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Electrochemical detection of microRNA

Smith, Daniel 2017. Electrochemical detection of microRNA. PhD Thesis, Cardiff University.
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Abstract

Members of the recently discovered family of short non-coding RNAs, termed microRNAs (miRNAs), regulate the expression of most genes encoded by the human genome by repressing translation of messenger RNAs to proteins. MiRNAs are stably expressed throughout the body and can be detected robustly and reproducibly by RT-qPCR in body fluids such as blood and urine. Alterations in circulating miRNA profiles have been associated with cancers of the brain, breast and liver, and miRNAs hold great promise as biomarkers of numerous other diseases. However, current methods for miRNA biomarker detection rely on laborious, expensive and expert techniques, and involve invasive biopsy acquisition. The research contained within this thesis focusses on the development of a non-invasive, inexpensive and rapid electrochemical analytical test to quantify miRNA in human urine samples. Therefore we describe how glassy carbon and disposable screen printed carbon electrodes (SPCEs), were modified through electropolymerisation of a naphthalene sulfonic acid derivative. DNA complementary to a target miRNA was attached and the sensor analysed via electrochemical methods using a ferri/ferrocyanide electrolyte. After hybridising with a miRNA target, this analysis was repeated and compared to the original DNA-only analysis to give a corresponding change. This was performed using buffered solutions and shown to be sensitive to 20 fM and selective against sequences with a single mismatch; urine analysis was also performed. The method was then adapted for use with screen printed electrodes, using a new chlorination solvent system, to a lowest detected concentration of 10 fM. The ink materials used for the production of the SPCEs were optimised and a new design developed to allow for multiple analyses on one sensor. A small number of diabetic kidney nephropathy (DKN) patient and healthy control urine samples were then analysed for biomarkers we have recently identified, comparing their relative expression levels.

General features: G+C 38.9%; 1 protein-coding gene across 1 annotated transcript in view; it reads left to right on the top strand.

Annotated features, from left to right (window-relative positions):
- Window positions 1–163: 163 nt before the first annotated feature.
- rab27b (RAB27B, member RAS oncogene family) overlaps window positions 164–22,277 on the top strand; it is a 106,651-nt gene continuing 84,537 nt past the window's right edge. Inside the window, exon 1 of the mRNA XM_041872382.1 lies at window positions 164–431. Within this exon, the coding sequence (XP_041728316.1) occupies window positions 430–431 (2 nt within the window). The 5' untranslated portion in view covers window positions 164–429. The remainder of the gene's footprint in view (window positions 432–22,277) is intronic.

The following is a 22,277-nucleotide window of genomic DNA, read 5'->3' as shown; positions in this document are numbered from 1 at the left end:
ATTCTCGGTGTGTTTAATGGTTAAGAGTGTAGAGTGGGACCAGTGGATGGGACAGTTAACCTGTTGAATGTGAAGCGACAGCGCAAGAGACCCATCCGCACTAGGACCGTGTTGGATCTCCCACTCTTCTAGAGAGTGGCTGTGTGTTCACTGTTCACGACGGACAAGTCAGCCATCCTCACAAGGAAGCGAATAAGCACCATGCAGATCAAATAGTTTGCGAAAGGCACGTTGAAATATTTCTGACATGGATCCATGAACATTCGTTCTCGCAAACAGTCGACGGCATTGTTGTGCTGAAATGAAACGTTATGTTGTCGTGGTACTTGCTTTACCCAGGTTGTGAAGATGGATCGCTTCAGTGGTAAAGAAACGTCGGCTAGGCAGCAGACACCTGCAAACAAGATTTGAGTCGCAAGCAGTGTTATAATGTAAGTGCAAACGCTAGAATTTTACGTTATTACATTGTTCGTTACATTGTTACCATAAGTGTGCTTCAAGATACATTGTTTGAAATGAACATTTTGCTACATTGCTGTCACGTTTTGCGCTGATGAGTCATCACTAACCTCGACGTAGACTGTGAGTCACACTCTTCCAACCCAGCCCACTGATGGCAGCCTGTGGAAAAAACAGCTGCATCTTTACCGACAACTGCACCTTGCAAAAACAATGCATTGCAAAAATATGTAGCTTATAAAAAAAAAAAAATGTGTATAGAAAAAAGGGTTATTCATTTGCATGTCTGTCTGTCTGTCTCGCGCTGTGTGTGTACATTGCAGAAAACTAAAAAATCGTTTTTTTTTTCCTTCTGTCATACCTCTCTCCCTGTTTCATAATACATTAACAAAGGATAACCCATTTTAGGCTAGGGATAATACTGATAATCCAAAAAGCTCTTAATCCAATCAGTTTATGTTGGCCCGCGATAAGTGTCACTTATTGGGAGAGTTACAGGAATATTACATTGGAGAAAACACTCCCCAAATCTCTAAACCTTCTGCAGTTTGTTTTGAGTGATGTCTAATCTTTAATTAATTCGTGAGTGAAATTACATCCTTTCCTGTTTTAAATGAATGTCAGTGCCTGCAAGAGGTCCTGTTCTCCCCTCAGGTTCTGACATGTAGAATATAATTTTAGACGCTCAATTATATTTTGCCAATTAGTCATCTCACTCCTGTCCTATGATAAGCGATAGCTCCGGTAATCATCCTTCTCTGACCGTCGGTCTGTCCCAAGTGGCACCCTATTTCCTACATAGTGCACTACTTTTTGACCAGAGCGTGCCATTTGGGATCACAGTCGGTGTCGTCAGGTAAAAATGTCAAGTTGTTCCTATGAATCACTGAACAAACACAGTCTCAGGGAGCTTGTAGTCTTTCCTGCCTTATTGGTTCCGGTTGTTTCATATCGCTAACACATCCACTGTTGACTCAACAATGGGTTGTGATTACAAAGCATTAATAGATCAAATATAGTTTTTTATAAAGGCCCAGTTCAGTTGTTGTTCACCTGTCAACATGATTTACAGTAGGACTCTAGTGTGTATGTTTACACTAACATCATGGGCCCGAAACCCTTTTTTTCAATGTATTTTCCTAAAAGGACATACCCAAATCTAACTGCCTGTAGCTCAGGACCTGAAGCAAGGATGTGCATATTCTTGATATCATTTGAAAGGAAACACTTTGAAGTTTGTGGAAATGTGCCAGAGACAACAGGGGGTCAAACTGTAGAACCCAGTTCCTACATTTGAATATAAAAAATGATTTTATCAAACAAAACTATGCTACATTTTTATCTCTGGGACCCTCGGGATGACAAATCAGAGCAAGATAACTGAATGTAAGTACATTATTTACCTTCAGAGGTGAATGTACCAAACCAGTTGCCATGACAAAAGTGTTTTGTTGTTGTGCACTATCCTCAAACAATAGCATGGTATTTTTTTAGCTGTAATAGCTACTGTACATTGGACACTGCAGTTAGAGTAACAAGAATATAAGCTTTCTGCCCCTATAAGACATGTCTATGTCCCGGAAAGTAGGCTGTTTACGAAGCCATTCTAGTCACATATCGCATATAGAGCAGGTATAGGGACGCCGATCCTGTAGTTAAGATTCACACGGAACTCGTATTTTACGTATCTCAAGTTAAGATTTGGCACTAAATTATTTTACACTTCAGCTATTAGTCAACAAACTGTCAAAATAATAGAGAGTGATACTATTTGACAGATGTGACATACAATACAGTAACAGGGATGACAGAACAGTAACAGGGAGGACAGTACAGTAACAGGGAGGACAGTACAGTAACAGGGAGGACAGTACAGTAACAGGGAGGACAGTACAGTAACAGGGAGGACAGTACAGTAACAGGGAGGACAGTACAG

Item Type: Thesis (PhD)
Status: Unpublished
Schools: Chemistry
Subjects: Q Science > QD Chemistry
Date of First Compliant Deposit: 20 December 2017
Last Modified: 23 Jan 2019 02:30
URI: http://orca-mwe.cf.ac.uk/id/eprint/107718

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